What Do Archaeology Volunteers Do?

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  • Written By: Amy Rodriguez
  • Edited By: Jessica Seminara
  • Last Modified Date: 02 December 2019
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Archaeology volunteers perform a number of assisting job duties for a professional archaeologist. Volunteer responsibilities may include organizing discovered artifacts, collecting local history by speaking to natives, restoring historic structures, and participating in an archaeological dig. Many partially buried artifacts within a dig must be carefully removed in a timely manner so that the elements to which they have become exposed do not damage them further; having several archaeology volunteers on one dig will help speed up this process.

One archaeological dig can produce numerous artifacts that must be categorized. Archaeology volunteers can organize the artifacts at a digging site or in a laboratory setting. Artifacts may need to be divided by era or item type, such as pots and utensils. Some volunteers may be asked to analyze the artifact's exterior surface for any past damage or visible engravings. Most volunteers are assisted by professional archaeologists to ensure that all items are safely handled and labeled.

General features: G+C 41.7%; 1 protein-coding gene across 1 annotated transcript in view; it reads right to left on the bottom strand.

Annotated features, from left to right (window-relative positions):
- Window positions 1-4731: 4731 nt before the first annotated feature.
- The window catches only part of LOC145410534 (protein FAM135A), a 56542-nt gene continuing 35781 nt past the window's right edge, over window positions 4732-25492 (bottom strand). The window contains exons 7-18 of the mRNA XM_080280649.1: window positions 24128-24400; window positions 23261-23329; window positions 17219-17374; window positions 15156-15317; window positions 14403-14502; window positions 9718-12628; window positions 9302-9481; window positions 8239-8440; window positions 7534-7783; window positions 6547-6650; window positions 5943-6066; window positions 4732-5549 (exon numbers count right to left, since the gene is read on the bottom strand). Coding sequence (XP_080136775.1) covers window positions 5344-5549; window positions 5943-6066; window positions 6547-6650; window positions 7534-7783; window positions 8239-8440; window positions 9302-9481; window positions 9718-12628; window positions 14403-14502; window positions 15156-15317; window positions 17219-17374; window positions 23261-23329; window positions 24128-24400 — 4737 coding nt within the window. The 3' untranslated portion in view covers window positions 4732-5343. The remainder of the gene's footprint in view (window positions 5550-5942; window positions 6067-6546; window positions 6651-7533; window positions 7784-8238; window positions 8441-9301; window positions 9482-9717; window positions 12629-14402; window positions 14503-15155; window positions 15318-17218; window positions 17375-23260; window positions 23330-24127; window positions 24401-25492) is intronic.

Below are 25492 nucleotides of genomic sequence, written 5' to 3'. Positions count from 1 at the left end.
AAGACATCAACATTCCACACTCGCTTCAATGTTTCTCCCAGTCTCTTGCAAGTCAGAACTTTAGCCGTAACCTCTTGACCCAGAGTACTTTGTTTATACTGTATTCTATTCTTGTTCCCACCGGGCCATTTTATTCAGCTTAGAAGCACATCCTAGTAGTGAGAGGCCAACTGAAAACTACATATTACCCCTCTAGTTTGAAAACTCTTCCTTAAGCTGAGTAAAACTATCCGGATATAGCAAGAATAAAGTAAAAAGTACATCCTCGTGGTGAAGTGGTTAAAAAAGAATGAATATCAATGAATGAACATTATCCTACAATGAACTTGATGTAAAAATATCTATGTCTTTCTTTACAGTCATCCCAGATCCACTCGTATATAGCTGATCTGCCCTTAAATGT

Oral history was a common form of passing on older stories to a new generation before written communication began. Some archaeology volunteers may visit local natives near a digging site to document regional histories that may never have been recorded before. These histories may help professional archaeologists understand the discovered artifacts' purposes in the future.


Other types of projects with which archaeology volunteers may assist include restoring historically important structures. Many such structures are neglected due to lack of public funding; while volunteers restore these structures, professional archaeologists may study the structures and supervise the process. Typically, the archaeologist will give specific instructions and tools to volunteers so that the structure is not inadvertently damaged during the restoration. The work can be accomplished rapidly with several volunteers while the archaeologist gains new insight into the structure's formation and purpose.

An archaeological dig is one of the main responsibilities for an archaeologist, but some digs can be very large. In these cases, volunteers are imperative for a successful dig. The items cannot be pulled or scraped from the ground; rather, in a time-consuming process, dirt must be carefully brushed away from artifacts to ensure their structural integrity. A single archaeologist covering one dig would not be able to extract the artifacts in a timely manner. As a result, important artifact evidence may be ruined from rain or wind damaging the newly discovered items.

Archaeology volunteers are normally used for university research or government archaeology projects. It is possible to find a particular research project that is personally satisfying, such as discovering a past city or a herd of fossilized dinosaurs. Potential volunteers should contact a local college or government body to inquire about future project positions.


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